Strain-specific effects of cage enrichment in male laboratory mice (Mus musculus)

Citation
Cm. Nevison et al., Strain-specific effects of cage enrichment in male laboratory mice (Mus musculus), ANIM WELFAR, 8(4), 1999, pp. 361-379
Citations number
54
Language
INGLESE
art.tipo
Article
Categorie Soggetti
Animal Sciences
Journal title
ANIMAL WELFARE
ISSN journal
0962-7286 → ACNP
Volume
8
Issue
4
Year of publication
1999
Pages
361 - 379
Database
ISI
SICI code
0962-7286(199911)8:4<361:SEOCEI>2.0.ZU;2-B
Abstract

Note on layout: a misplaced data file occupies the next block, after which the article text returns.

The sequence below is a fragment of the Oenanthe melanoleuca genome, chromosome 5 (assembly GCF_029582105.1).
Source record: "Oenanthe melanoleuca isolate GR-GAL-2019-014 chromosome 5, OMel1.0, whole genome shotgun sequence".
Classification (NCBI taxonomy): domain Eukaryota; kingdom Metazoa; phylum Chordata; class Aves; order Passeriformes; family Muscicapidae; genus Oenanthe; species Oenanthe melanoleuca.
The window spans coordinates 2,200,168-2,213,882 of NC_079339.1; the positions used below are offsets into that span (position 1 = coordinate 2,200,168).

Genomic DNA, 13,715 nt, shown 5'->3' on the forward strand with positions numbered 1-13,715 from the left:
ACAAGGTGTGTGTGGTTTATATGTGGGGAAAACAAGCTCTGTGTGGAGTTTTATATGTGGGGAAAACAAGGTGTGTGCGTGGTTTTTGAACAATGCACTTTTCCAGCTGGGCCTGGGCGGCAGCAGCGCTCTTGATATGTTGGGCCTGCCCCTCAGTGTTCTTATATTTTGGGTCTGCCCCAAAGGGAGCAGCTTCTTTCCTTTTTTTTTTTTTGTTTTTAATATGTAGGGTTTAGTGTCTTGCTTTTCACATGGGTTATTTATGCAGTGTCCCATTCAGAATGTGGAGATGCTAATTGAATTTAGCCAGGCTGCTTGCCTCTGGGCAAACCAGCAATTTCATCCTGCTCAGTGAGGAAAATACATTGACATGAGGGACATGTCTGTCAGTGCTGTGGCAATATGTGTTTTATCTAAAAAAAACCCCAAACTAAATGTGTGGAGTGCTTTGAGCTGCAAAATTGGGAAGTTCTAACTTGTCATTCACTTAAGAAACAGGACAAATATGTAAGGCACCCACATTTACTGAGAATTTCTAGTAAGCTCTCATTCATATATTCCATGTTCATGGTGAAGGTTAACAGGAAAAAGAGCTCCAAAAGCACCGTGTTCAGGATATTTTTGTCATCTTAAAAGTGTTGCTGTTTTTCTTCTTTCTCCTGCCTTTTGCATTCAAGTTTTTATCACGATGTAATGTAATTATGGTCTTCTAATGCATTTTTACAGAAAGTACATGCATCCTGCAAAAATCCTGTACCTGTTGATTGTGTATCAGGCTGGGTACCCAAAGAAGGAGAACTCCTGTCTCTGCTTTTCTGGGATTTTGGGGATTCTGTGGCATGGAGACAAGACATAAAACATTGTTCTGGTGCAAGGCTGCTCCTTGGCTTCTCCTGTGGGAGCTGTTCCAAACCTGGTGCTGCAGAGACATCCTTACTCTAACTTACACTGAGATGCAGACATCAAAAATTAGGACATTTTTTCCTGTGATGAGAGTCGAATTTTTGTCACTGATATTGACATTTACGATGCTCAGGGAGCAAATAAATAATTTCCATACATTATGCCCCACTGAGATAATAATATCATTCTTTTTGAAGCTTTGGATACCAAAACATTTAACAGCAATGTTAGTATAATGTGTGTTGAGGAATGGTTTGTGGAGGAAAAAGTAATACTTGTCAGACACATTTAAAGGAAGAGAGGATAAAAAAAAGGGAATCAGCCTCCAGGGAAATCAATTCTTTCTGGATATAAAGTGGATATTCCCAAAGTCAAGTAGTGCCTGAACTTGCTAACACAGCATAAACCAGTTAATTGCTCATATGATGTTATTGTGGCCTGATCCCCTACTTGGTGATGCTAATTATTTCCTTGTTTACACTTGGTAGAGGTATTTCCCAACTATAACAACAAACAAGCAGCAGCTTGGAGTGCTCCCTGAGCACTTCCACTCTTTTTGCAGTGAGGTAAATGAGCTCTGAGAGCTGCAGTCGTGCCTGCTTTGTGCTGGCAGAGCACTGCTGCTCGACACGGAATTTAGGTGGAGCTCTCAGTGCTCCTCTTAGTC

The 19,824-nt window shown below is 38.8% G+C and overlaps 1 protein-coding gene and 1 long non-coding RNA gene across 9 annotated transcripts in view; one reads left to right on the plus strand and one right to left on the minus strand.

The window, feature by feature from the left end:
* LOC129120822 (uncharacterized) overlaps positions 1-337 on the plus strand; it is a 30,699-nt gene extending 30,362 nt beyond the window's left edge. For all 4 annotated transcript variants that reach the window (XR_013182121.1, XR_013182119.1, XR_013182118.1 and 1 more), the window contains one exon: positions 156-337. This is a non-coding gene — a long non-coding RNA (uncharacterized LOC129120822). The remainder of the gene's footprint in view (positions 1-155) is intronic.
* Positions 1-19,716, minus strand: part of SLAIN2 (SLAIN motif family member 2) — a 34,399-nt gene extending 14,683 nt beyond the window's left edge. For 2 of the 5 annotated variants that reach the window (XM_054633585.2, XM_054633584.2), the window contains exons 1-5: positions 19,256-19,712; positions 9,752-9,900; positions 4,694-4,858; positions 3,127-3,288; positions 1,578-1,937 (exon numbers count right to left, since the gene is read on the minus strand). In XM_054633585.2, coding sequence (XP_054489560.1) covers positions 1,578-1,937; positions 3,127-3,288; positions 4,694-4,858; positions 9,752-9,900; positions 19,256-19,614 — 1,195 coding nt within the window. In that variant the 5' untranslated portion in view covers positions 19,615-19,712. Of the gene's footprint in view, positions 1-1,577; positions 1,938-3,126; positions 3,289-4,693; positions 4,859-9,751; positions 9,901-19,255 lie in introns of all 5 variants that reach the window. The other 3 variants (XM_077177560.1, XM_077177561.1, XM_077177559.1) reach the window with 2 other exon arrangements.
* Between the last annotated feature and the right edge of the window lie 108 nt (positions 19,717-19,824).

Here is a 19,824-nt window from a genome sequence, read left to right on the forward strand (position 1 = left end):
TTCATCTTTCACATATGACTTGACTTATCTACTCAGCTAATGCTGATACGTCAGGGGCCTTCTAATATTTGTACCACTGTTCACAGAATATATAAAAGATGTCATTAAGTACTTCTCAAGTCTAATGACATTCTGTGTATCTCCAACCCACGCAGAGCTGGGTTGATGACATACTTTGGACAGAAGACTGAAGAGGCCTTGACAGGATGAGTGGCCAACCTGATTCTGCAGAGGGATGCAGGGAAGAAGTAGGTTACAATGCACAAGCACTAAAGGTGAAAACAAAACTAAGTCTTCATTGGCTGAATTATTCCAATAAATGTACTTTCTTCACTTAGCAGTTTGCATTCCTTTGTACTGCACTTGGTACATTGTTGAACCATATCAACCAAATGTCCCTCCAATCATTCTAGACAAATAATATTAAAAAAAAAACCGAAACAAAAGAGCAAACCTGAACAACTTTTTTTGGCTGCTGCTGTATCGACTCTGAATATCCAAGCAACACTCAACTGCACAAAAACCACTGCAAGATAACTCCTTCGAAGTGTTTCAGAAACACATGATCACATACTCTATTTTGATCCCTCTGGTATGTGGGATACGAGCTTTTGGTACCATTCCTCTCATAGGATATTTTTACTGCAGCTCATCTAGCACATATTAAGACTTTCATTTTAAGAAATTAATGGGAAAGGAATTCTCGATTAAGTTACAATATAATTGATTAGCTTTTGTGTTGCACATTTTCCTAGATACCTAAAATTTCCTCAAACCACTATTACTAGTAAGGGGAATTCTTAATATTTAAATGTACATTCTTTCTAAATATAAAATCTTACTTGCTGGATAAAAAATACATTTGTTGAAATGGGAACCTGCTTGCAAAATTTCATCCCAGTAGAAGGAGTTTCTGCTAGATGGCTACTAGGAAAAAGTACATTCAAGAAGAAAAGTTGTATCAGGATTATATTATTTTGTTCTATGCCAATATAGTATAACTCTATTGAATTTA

'Environmental enrichment' is often considered to improve captive animal we lfare. However, some studies using male mice, Mus musculus, indicate that i ncreasing cage complexity, increases aggression. Limited evidence suggests that enrichment differs in ifs effects on behaviour and physiology between strains; but behaviour also differs between strains in non-enriched environ ments. Differ ences in enrichment type, evaluation methods, and strains use d, have caused difficulty in interpreting the efficacy of environmental enr ichment in improving welfare. Using enrichment suitable for commercial labo ratories (nesting material and a Perspex tunnel), we physiological response s among males of six strains housed in iron-enriched standard polypropylene cages with those housed in 'enriched' cages. Outbred ICR(CD-1) and TO mice , and inbred BALB/c mice were more aggressive than C57BL/6, CBA/Ca and DBA/ 2 mice, which exhibited low levels of aggression typical of most inbred str ains. Enrichment did not significantly affect aggression levels. Animals in enriched cages spent more time investigating the internal cage environment , eating and drinking, and in stereotypic behaviour patterns, although leve ls differed between strains. The greatest increase in stereotypy levels (ba r-related stereotypies,pies) with enrichment was found in DBA/2 mice. Highe r testosterone levels were maintained over the study, period ill mice house d in enriched cages, and in more aggressive strains. IgG levels were also h igher in mice housed in enriched cages, and in the outbred strains ICR(CD-1 ) and TO compared with inbred strains. The relationship between aggression, testosterone and 'enrichment' suggests, that increasing complexity in labo ratory cages may increase a naturally, selected territorial response in som e strains. The implications for strain-specific welfare are discussed.